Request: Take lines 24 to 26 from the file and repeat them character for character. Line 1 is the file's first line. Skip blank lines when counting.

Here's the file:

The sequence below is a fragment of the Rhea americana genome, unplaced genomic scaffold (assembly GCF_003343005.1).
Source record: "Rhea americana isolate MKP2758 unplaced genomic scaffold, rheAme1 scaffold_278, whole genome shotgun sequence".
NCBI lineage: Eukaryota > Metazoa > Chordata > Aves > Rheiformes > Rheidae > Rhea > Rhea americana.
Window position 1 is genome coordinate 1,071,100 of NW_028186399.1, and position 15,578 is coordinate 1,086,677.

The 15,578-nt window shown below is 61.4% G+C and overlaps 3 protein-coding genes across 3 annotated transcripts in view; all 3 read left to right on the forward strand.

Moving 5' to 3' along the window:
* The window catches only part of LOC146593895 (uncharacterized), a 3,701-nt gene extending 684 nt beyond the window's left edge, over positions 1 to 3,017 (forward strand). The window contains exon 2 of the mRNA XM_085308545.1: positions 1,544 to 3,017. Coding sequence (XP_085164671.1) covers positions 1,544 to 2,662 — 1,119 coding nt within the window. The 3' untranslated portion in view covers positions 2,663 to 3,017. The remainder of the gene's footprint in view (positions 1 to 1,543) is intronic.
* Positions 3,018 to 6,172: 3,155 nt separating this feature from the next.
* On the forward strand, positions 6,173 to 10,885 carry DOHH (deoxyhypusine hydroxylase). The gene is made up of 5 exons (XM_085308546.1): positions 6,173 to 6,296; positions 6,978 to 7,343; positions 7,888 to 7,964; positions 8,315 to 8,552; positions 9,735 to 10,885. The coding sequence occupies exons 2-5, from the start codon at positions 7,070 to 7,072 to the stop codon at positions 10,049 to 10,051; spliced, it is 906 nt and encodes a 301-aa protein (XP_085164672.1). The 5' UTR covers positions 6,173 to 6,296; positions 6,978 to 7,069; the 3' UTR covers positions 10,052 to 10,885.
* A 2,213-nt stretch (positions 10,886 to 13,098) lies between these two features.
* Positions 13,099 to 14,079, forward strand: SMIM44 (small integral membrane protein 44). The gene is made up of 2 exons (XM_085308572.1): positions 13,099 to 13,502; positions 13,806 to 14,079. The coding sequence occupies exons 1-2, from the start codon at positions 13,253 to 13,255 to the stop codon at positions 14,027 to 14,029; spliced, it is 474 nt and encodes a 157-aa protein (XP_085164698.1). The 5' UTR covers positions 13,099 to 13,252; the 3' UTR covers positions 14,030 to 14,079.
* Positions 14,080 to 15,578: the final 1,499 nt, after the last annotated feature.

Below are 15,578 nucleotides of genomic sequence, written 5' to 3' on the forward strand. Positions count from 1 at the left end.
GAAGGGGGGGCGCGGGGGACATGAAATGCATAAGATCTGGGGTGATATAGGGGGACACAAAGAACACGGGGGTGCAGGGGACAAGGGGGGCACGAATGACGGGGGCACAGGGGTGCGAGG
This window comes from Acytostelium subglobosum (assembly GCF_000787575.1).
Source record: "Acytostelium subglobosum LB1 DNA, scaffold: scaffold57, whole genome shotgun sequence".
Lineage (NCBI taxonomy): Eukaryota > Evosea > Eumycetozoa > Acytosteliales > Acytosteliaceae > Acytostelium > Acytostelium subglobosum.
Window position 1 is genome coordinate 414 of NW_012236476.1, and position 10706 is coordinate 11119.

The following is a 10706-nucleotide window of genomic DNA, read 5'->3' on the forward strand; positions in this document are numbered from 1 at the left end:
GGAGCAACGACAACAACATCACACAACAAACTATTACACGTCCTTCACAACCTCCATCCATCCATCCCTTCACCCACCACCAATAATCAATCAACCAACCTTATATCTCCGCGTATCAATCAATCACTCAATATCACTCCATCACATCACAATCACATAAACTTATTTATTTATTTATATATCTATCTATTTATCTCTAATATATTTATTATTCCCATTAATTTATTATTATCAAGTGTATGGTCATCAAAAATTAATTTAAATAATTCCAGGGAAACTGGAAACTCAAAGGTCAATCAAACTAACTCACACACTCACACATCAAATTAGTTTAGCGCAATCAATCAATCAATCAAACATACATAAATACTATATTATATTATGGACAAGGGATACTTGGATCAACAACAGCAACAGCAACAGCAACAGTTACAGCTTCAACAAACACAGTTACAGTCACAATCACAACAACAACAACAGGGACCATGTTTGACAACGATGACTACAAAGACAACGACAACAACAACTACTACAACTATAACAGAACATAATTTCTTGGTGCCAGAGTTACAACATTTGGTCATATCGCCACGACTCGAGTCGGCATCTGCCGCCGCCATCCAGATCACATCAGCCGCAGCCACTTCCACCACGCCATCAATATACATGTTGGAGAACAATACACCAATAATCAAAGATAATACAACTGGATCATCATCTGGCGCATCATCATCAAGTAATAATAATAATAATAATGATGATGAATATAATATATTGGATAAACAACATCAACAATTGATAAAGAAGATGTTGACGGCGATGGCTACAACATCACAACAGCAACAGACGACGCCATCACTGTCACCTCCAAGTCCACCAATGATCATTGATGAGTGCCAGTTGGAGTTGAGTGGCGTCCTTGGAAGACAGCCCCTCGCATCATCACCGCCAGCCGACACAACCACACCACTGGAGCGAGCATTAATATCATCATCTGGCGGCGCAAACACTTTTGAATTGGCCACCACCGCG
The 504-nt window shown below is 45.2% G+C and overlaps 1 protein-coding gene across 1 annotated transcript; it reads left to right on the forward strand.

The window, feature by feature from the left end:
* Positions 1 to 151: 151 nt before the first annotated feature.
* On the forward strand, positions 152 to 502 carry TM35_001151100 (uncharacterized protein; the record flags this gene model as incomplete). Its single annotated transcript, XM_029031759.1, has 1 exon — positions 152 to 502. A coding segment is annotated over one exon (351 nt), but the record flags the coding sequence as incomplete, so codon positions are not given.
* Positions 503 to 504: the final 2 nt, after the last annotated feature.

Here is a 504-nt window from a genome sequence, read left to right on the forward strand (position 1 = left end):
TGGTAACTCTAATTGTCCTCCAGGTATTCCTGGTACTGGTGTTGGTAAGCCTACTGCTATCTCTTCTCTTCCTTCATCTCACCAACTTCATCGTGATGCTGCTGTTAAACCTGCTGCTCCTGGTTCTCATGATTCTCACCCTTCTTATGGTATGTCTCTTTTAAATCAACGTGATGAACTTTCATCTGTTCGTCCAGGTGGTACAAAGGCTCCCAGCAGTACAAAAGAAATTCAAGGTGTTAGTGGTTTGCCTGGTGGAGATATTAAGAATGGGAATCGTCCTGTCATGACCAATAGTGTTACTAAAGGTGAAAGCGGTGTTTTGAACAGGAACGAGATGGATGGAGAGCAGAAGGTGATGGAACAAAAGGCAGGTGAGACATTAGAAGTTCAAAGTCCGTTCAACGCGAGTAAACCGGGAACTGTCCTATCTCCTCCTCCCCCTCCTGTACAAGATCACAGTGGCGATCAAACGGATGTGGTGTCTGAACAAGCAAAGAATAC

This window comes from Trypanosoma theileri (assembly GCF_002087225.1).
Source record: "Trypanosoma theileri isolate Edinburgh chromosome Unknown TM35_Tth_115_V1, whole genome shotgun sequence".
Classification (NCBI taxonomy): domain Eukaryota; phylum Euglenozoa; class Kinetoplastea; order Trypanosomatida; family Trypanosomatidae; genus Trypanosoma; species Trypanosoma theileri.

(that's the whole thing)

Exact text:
* On the forward strand, positions 152 to 502 carry TM35_001151100 (uncharacterized protein; the record flags this gene model as incomplete). Its single annotated transcript, XM_029031759.1, has 1 exon — positions 152 to 502. A coding segment is annotated over one exon (351 nt), but the record flags the coding sequence as incomplete, so codon positions are not given.
* Positions 503 to 504: the final 2 nt, after the last annotated feature.

Here is a 504-nt window from a genome sequence, read left to right on the forward strand (position 1 = left end):